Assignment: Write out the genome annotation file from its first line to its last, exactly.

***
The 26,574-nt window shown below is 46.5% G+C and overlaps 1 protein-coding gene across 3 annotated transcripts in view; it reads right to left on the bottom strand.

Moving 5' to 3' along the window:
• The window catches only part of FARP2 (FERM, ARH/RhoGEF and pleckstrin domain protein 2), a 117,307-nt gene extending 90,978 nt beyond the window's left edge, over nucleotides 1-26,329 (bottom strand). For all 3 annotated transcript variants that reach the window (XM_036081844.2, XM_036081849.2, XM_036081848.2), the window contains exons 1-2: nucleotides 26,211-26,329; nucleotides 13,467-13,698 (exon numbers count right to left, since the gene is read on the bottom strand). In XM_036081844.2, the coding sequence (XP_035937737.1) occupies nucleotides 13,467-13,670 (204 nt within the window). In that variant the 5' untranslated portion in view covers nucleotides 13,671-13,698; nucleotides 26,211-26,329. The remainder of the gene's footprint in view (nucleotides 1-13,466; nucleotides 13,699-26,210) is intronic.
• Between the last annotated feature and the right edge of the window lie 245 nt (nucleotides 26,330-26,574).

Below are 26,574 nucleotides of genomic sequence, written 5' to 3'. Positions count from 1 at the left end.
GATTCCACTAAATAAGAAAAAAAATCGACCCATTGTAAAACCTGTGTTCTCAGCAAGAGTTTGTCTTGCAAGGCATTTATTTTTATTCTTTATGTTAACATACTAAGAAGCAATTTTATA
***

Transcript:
The 26,574-nt window shown below is 46.5% G+C and overlaps 1 protein-coding gene across 3 annotated transcripts in view; it reads right to left on the bottom strand.

Moving 5' to 3' along the window:
• The window catches only part of FARP2 (FERM, ARH/RhoGEF and pleckstrin domain protein 2), a 117,307-nt gene extending 90,978 nt beyond the window's left edge, over nucleotides 1-26,329 (bottom strand). For all 3 annotated transcript variants that reach the window (XM_036081844.2, XM_036081849.2, XM_036081848.2), the window contains exons 1-2: nucleotides 26,211-26,329; nucleotides 13,467-13,698 (exon numbers count right to left, since the gene is read on the bottom strand). In XM_036081844.2, the coding sequence (XP_035937737.1) occupies nucleotides 13,467-13,670 (204 nt within the window). In that variant the 5' untranslated portion in view covers nucleotides 13,671-13,698; nucleotides 26,211-26,329. The remainder of the gene's footprint in view (nucleotides 1-13,466; nucleotides 13,699-26,210) is intronic.
• Between the last annotated feature and the right edge of the window lie 245 nt (nucleotides 26,330-26,574).

Below are 26,574 nucleotides of genomic sequence, written 5' to 3'. Positions count from 1 at the left end.
GATTCCACTAAATAAGAAAAAAAATCGACCCATTGTAAAACCTGTGTTCTCAGCAAGAGTTTGTCTTGCAAGGCATTTATTTTTATTCTTTATGTTAACATACTAAGAAGCAATTTTATA